I need to clarify some things I wrote in the Cause and Effect article. It’s a little densely written.
Stemming from the PMW document
The first problem that comes to mind is the disagreement and confusion we saw from the time it was introduced, through the time it was adopted, and even to the present. There is disagreement about what it says between those who are sure about it. There is confusion among the rest, because they’re not sure what it says. This situation could have been avoided with the right kind of public study and discourse before the adoption of the statement, but that’s now water over the dam. Instead of containing that water, our job is now to evacuate the villages downstream.
### Our Preconceptions
There has also been disagreement about what “the office of the holy ministry” actually refers to. Is it a position? Is it an activity? We have people arguing against each other both ways, but the PMW document tries to say it’s both, which gives rise to yet another argument. This is an argument over words! This paper might shed some light upon the argument, but what we really need is agreement about our terminology. Yes, it’s a little late for that, but better late…
Effects of the Premature Adoption of the PMW, as seen in the Appeals Commission Report
First, the Appeals Commission had to be a little creative in trying to figure out just what the charge was that ended with the suspension of Pastor P. The charge was not clear. Many (including the accused, apparently) thought that the Appeals Commission would see the charge against him as “accusing the synod of false doctrine.” The Commission chose something else. I don’t criticize their choice, but I point out that it was not an easy one.
How unexpected this is in a case of synodical discipline! Our synod constitution provides a list of possible charges that can result in discipline. It would be reasonable to expect to see one of them in the explanation of the suspension, but none appeared there. In fact, the explanation was vague in that area.
Why? If the vagueness was purposeful, it was because Pastor P.
was/is not alone. A large number of other pastors and congregations agreed
with his teaching, and many also publicly agreed with his paper. Yet
only Pastor P. faced discipline. If the Commission were to say that Pastor P. holds
to false doctrine, then the others must also hold to false doctrine.
If the Commission were to say that Pastor P. was guilty of an ungodly life (i.e. he was removed “for cause”), because he voiced his rejection of contrary doctrine, then the same would have to apply to others who have not been suspended.
The Commission either had to exonerate the accused, or it had to be vague. This situation can be traced back to the adoption of the doctrinal statement by only 5/8 of the 2005 convention, like cause and effect.
Second, the Appeals Commission followed the synod president’s lead by avoiding the objective doctrine under discussion, and instead making an issue out of the subjective manner that Pastor P. used to present it. (They considered it to be “inflammatory,” thereby making it acceptable for the president to bypass the established “due process.”) Why did both the commission and the president avoid engaging on the doctrine? Because they — like much of the synod — are unable to cope with substantive doctrinal disagreements. This condition has probably existed for some time, but the premature adoption of the PMW has worsened it.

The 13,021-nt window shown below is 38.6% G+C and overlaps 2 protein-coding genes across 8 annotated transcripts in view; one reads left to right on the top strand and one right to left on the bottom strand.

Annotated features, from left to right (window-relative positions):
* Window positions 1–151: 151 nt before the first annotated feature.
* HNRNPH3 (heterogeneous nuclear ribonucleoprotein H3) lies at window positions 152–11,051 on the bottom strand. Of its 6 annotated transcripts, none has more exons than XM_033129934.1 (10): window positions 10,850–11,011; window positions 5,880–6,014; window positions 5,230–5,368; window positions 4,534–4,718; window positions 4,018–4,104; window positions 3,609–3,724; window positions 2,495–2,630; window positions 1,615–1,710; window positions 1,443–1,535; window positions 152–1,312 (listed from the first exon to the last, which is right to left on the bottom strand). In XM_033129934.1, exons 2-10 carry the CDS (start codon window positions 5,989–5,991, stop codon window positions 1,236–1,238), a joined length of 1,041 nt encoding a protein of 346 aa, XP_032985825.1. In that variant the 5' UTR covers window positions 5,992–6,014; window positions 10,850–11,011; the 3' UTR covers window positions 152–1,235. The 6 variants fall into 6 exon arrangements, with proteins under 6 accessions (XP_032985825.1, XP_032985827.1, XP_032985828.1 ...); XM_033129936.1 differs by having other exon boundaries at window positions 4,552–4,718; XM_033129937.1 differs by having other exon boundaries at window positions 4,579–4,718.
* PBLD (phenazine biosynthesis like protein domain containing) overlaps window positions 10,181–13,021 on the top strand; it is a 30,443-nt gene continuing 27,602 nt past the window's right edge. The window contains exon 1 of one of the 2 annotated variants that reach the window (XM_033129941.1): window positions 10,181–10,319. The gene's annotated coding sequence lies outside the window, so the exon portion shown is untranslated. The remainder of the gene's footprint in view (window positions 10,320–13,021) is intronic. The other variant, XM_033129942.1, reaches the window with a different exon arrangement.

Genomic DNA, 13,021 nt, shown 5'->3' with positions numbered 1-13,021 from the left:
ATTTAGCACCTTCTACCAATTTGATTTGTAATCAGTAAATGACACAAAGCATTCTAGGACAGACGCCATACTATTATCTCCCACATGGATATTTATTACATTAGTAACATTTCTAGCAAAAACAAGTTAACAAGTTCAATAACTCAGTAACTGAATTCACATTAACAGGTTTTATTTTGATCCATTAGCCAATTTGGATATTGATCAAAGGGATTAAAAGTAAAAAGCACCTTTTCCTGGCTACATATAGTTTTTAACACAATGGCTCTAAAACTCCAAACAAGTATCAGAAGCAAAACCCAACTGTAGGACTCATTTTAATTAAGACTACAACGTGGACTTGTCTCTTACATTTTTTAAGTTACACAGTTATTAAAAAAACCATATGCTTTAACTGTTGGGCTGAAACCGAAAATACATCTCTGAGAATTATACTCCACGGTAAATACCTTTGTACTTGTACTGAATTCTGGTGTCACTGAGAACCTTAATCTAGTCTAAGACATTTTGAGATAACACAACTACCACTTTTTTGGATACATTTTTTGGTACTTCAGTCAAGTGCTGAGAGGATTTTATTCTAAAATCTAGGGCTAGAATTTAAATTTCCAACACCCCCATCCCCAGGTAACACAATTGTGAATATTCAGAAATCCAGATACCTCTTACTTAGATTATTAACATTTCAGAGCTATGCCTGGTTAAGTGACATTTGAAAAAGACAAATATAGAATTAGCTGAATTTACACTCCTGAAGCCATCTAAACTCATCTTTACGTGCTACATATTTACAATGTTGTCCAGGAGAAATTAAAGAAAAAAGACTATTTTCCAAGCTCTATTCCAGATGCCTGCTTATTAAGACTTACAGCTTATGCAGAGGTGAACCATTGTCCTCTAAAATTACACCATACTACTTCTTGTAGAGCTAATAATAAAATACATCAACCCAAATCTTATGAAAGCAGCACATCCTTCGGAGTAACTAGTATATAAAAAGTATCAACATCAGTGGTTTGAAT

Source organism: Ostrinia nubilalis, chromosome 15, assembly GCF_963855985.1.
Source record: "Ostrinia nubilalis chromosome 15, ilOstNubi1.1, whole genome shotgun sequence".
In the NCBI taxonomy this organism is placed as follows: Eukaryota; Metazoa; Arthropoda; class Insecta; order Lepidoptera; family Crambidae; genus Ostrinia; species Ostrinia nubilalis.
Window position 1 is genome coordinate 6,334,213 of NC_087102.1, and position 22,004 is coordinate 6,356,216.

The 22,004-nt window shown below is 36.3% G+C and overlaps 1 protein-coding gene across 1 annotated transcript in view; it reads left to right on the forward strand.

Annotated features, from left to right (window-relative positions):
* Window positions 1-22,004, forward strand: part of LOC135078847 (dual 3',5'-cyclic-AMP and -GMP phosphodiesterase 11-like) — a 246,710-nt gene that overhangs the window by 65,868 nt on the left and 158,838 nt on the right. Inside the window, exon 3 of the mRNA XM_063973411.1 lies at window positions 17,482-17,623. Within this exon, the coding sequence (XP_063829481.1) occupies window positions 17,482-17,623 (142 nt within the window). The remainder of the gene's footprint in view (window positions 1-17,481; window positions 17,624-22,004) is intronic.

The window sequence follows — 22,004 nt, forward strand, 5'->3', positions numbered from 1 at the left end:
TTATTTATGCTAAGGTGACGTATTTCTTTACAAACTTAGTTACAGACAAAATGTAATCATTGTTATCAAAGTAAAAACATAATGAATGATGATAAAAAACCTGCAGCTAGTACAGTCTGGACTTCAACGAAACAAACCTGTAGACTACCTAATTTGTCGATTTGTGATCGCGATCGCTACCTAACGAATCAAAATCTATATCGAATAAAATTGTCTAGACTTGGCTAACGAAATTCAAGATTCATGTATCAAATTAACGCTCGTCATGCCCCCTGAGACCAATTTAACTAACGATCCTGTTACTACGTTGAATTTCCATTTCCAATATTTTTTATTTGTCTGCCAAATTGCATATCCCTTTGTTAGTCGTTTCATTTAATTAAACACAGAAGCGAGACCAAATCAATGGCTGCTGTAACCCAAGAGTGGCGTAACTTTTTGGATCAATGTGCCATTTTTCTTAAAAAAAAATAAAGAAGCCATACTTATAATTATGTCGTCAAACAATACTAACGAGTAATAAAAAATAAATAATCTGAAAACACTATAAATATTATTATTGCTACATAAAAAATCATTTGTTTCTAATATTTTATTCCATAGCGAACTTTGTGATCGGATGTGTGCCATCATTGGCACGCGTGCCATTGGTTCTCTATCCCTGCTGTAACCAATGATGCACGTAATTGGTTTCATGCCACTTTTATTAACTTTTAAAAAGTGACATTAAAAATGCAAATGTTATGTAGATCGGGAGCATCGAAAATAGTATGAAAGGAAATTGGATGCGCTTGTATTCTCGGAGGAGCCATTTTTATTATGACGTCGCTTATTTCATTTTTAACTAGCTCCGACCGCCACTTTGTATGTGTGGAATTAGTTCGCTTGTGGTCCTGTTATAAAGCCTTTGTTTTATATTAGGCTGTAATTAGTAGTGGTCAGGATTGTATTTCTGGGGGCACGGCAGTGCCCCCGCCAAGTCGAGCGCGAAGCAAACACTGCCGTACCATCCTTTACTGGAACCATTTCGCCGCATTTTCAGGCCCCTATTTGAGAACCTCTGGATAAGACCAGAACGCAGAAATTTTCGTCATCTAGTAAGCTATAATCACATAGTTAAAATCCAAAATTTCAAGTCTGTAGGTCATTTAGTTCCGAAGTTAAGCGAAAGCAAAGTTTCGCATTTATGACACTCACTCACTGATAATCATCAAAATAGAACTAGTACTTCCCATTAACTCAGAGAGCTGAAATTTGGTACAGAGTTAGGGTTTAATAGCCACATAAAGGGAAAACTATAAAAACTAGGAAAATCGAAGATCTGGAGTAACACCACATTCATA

Third, the Appeals Commission apparently discarded most of the appeal as being not pertinent to its deliberation, since a large part of the appeal assumed that the charge against Pastor P. had been “accusing the synod of false doctrine.” Because the commission chose a different charge, those parts of the appeal could be ignored or simply denied without further explanation. I call that pattern “selective hearing:” ignoring some points and only responding to other points. This example is not the first in our midst. Selective hearing has described much of our synod’s discourse on the ministry, because we never bothered to figure out what the issues were to the satisfaction of all parties. The premature adoption of the PMW has only worsened the pattern.
Fourth, the Appeals Commission writes as though there is agreement in our midst on the doctrine of the ministry. This is closer to being true than it was five years ago, but it’s still not true today. Though the PMW was adopted, its meaning is in dispute. It’s dishonest to pretend otherwise. Unfortunately the adopted status of the PMW encourages such dishonesty.
A Way Out
The only way out is to do the homework that we’ve left unfinished. Define the controversy. Mutually agree upon the meaning of our terms, so that we can use them with care and precision. Undertake public exegesis of holy scripture, so that we know exactly what God’s Word says on this topic.
The problem is, someone may have to say or write something “inflammatory” in the process. Since the PMW is presently an adopted statement, we really can’t criticize it. So the first step is to change that status. Instead of being an adopted statement, it can be a study document. That way we won’t lose the work it represents, but we’ll be able to criticize it honestly. In the meantime, we’ll have to fall back to our (many!) other doctrinal statements on the ministry, such as in We Believe, Teach and Confess, in the Confessions, and elsewhere.